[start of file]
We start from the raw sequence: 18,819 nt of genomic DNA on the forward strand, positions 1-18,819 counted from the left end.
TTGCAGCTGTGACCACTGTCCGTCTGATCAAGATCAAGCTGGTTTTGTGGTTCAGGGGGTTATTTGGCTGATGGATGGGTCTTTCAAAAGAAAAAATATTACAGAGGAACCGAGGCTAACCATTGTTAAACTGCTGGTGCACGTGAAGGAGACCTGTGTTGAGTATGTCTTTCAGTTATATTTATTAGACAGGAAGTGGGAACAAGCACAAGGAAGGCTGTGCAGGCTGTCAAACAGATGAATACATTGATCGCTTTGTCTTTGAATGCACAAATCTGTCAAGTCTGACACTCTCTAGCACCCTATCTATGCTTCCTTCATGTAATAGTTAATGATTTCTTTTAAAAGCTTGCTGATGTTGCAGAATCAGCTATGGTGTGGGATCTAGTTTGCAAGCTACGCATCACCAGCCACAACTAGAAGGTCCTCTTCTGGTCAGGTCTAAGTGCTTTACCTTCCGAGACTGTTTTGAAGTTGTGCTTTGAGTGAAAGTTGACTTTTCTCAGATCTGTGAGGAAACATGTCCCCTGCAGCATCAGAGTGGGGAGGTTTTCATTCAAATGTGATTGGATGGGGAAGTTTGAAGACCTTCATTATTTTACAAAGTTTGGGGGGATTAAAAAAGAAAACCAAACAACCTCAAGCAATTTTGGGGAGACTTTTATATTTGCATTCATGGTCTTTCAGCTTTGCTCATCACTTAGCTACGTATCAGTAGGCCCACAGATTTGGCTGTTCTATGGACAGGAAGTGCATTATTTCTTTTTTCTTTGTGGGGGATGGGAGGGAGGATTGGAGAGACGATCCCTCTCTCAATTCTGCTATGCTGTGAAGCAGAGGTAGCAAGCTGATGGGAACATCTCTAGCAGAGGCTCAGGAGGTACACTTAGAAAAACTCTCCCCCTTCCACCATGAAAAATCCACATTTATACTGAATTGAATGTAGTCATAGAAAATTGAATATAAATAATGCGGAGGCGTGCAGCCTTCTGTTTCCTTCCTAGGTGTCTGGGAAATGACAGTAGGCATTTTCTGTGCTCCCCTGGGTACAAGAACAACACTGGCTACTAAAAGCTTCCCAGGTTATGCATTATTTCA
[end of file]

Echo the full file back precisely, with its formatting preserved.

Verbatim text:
We start from the raw sequence: 18,819 nt of genomic DNA on the forward strand, positions 1-18,819 counted from the left end.
TTGCAGCTGTGACCACTGTCCGTCTGATCAAGATCAAGCTGGTTTTGTGGTTCAGGGGGTTATTTGGCTGATGGATGGGTCTTTCAAAAGAAAAAATATTACAGAGGAACCGAGGCTAACCATTGTTAAACTGCTGGTGCACGTGAAGGAGACCTGTGTTGAGTATGTCTTTCAGTTATATTTATTAGACAGGAAGTGGGAACAAGCACAAGGAAGGCTGTGCAGGCTGTCAAACAGATGAATACATTGATCGCTTTGTCTTTGAATGCACAAATCTGTCAAGTCTGACACTCTCTAGCACCCTATCTATGCTTCCTTCATGTAATAGTTAATGATTTCTTTTAAAAGCTTGCTGATGTTGCAGAATCAGCTATGGTGTGGGATCTAGTTTGCAAGCTACGCATCACCAGCCACAACTAGAAGGTCCTCTTCTGGTCAGGTCTAAGTGCTTTACCTTCCGAGACTGTTTTGAAGTTGTGCTTTGAGTGAAAGTTGACTTTTCTCAGATCTGTGAGGAAACATGTCCCCTGCAGCATCAGAGTGGGGAGGTTTTCATTCAAATGTGATTGGATGGGGAAGTTTGAAGACCTTCATTATTTTACAAAGTTTGGGGGGATTAAAAAAGAAAACCAAACAACCTCAAGCAATTTTGGGGAGACTTTTATATTTGCATTCATGGTCTTTCAGCTTTGCTCATCACTTAGCTACGTATCAGTAGGCCCACAGATTTGGCTGTTCTATGGACAGGAAGTGCATTATTTCTTTTTTCTTTGTGGGGGATGGGAGGGAGGATTGGAGAGACGATCCCTCTCTCAATTCTGCTATGCTGTGAAGCAGAGGTAGCAAGCTGATGGGAACATCTCTAGCAGAGGCTCAGGAGGTACACTTAGAAAAACTCTCCCCCTTCCACCATGAAAAATCCACATTTATACTGAATTGAATGTAGTCATAGAAAATTGAATATAAATAATGCGGAGGCGTGCAGCCTTCTGTTTCCTTCCTAGGTGTCTGGGAAATGACAGTAGGCATTTTCTGTGCTCCCCTGGGTACAAGAACAACACTGGCTACTAAAAGCTTCCCAGGTTATGCATTATTTCA